LAGOS, Feb 16 (Reuters) – Film fans, actors and comic enthusiasts in Nigeria’s commercial capital Lagos have been flocking to screenings of Marvel superhero movie “Black Panther” which opened in Africa’s most populous country this week.
The Walt Disney Co movie, which features a predominantly black cast, is set in the fictional African nation of Wakanda. It tells the story of the new king, T‘Challa/Black Panther (Chadwick Boseman), who is challenged by rival factions.
Nigeria, Africa’s largest economy, is also a cultural powerhouse that boasts the continent’s biggest film industry, known as Nollywood. Lagos is the country’s filmmaking hub.
At a screening of Black Panther on Friday in Lekki, an upmarket district of Lagos, Nollywood stars mingled with TV personalities and locals. The showing was one of a number of screenings in the city this week.
Most people were dressed in traditional Nigerian robes and gowns, with some opting to wear specially made attire in keeping with the film’s futuristic take on African garments.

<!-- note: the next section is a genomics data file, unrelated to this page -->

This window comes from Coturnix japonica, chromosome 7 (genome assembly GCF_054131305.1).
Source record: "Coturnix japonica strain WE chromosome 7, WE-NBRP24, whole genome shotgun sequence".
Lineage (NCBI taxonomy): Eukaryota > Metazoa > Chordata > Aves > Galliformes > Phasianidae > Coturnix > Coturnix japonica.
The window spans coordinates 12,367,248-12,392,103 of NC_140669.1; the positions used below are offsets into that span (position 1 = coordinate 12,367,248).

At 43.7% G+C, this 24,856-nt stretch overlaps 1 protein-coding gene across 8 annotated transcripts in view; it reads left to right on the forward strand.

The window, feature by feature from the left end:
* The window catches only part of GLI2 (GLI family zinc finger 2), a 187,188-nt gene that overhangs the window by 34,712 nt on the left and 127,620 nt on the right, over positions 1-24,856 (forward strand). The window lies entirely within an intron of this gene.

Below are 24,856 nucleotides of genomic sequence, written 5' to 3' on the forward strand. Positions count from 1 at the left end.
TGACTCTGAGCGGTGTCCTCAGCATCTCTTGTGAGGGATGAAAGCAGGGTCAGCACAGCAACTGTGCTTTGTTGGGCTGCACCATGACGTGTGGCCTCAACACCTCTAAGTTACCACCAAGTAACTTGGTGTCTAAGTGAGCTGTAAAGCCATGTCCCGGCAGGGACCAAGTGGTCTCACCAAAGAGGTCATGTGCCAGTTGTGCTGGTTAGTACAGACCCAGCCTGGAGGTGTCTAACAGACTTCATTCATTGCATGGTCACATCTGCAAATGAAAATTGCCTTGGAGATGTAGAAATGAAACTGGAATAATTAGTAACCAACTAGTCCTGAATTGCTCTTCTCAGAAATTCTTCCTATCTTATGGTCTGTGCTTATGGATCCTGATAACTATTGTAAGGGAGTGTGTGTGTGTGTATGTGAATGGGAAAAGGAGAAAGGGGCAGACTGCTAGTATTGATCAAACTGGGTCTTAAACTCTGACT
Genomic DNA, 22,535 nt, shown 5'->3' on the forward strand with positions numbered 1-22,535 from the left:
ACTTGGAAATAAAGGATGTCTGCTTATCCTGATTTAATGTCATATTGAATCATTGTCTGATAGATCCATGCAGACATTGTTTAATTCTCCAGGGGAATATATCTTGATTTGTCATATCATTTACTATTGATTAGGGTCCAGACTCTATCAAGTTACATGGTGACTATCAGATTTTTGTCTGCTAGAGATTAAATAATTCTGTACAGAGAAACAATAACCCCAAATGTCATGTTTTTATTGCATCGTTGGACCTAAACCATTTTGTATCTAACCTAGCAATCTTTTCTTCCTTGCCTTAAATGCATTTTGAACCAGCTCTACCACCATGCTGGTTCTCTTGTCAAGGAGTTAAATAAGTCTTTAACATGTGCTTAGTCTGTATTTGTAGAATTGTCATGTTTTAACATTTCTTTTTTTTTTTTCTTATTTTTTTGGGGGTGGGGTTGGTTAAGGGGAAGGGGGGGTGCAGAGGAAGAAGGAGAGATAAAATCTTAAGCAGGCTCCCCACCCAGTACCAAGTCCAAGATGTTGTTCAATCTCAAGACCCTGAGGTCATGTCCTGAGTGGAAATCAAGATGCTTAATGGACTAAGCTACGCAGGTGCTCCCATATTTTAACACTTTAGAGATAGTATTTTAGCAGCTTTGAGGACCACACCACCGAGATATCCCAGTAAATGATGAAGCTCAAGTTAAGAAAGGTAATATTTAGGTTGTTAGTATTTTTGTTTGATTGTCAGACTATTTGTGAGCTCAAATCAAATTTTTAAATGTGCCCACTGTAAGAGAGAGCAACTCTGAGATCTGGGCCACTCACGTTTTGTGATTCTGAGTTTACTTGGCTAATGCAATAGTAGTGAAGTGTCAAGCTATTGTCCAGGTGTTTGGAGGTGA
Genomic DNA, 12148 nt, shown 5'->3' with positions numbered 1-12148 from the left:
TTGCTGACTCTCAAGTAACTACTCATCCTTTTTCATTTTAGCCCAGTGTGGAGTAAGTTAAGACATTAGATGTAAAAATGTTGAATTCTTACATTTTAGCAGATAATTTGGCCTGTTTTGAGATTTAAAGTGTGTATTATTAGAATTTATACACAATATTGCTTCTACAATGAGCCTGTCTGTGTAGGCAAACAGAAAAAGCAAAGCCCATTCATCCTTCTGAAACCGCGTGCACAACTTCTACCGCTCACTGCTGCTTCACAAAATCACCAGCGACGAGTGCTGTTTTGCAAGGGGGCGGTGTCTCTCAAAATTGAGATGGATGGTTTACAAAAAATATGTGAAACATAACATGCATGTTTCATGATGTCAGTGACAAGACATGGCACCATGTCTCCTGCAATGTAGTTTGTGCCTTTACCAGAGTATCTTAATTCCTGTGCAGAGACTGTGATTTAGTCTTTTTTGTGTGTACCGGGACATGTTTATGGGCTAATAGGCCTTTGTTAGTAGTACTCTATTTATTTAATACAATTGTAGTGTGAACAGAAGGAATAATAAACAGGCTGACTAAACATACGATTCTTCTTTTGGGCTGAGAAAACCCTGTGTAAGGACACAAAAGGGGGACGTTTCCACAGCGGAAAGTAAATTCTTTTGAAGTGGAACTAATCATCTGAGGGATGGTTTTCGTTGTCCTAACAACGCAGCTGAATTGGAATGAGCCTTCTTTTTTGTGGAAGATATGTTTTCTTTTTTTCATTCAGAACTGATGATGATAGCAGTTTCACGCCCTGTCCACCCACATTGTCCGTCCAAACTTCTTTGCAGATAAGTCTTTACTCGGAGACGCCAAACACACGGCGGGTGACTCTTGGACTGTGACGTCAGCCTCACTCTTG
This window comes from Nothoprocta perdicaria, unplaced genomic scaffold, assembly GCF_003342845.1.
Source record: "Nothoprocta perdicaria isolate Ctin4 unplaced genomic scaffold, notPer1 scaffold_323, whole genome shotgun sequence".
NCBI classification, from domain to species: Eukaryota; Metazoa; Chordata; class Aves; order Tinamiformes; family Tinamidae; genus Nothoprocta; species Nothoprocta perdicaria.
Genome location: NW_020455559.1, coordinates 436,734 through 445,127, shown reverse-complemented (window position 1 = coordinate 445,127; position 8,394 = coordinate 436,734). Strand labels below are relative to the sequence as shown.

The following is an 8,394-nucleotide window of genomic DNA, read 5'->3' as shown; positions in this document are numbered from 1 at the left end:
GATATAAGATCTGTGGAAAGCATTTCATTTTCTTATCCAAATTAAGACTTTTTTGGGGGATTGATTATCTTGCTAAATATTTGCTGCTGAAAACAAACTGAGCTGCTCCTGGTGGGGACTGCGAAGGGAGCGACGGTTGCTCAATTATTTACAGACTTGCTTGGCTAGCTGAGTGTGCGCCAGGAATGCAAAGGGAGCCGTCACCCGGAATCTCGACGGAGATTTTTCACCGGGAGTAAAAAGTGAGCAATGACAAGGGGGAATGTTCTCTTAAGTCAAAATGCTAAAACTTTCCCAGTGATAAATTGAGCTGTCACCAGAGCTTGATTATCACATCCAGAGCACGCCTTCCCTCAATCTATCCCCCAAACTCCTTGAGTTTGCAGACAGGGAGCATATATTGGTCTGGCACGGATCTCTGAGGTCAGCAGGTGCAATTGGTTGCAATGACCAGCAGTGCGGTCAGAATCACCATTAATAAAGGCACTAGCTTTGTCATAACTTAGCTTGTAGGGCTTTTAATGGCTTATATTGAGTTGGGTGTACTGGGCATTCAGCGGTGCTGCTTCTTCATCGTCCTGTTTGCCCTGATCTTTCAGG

“Black Panther is a film that celebrates black excellence. Bringing it to Nigeria is especially exciting,” said Bolaji Kekere-Ekun, a 33-year-old filmmaker.
“The people who made the film were very specific about the references they used in relationship to Africa. They are pulling from the best fashion and art,” he said.
The fictional African country is depicted as a verdant land with stunning waterfalls where spacecraft designed like tribal masks soar over a modern metropolis.
The portrayal of Wakanda as a futuristic, wealth-laden nation was welcomed by local actress Ijeoma Grace Agu, who used body paint and a two-piece outfit as a homage to the film’s fashion aesthetic and said she was excited to watch the film.
“For once we are not just dressed in slave clothes or doing slavery or brutality. For once we are dressed in good clothes,” said Agu.
Directed by black director Ryan Coogler and featuring actors including Michael B. Jordan, Angela Bassett, Lupita Nyong‘o and Forest Whittaker, the film has received widespread critical acclaim after years of criticism about the under-representation of black people in Hollywood.
“Seeing us exude power and strength, seeing our culture, our high fashion sense portrays us in a different light,” said Agu. (Editing by Sandra Maler)